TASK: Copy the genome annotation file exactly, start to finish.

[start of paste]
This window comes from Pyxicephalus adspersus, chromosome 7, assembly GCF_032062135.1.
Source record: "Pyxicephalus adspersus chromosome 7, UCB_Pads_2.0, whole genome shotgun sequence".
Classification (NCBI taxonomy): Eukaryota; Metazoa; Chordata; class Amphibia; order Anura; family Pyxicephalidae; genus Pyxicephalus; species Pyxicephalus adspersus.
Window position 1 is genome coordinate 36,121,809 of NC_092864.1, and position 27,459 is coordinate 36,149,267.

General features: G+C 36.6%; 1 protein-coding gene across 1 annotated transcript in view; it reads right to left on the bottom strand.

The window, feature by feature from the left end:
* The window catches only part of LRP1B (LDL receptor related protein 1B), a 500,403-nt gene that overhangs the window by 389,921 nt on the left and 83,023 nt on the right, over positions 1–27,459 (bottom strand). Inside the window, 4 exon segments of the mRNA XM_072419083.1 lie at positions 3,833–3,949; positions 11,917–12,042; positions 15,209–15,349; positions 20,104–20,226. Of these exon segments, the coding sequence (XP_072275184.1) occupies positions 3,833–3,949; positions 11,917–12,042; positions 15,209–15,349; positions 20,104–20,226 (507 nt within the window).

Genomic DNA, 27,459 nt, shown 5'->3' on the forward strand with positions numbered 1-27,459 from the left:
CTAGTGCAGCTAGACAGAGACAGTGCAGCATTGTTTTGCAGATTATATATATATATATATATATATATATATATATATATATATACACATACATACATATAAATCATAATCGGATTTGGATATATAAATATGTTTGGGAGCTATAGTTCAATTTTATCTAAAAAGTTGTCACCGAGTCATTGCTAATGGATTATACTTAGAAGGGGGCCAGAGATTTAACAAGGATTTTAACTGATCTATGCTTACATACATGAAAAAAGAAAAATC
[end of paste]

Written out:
This window comes from Pyxicephalus adspersus, chromosome 7, assembly GCF_032062135.1.
Source record: "Pyxicephalus adspersus chromosome 7, UCB_Pads_2.0, whole genome shotgun sequence".
Classification (NCBI taxonomy): Eukaryota; Metazoa; Chordata; class Amphibia; order Anura; family Pyxicephalidae; genus Pyxicephalus; species Pyxicephalus adspersus.
Window position 1 is genome coordinate 36,121,809 of NC_092864.1, and position 27,459 is coordinate 36,149,267.

General features: G+C 36.6%; 1 protein-coding gene across 1 annotated transcript in view; it reads right to left on the bottom strand.

The window, feature by feature from the left end:
* The window catches only part of LRP1B (LDL receptor related protein 1B), a 500,403-nt gene that overhangs the window by 389,921 nt on the left and 83,023 nt on the right, over positions 1–27,459 (bottom strand). Inside the window, 4 exon segments of the mRNA XM_072419083.1 lie at positions 3,833–3,949; positions 11,917–12,042; positions 15,209–15,349; positions 20,104–20,226. Of these exon segments, the coding sequence (XP_072275184.1) occupies positions 3,833–3,949; positions 11,917–12,042; positions 15,209–15,349; positions 20,104–20,226 (507 nt within the window).

Genomic DNA, 27,459 nt, shown 5'->3' on the forward strand with positions numbered 1-27,459 from the left:
CTAGTGCAGCTAGACAGAGACAGTGCAGCATTGTTTTGCAGATTATATATATATATATATATATATATATATATATATATATATACACATACATACATATAAATCATAATCGGATTTGGATATATAAATATGTTTGGGAGCTATAGTTCAATTTTATCTAAAAAGTTGTCACCGAGTCATTGCTAATGGATTATACTTAGAAGGGGGCCAGAGATTTAACAAGGATTTTAACTGATCTATGCTTACATACATGAAAAAAGAAAAATC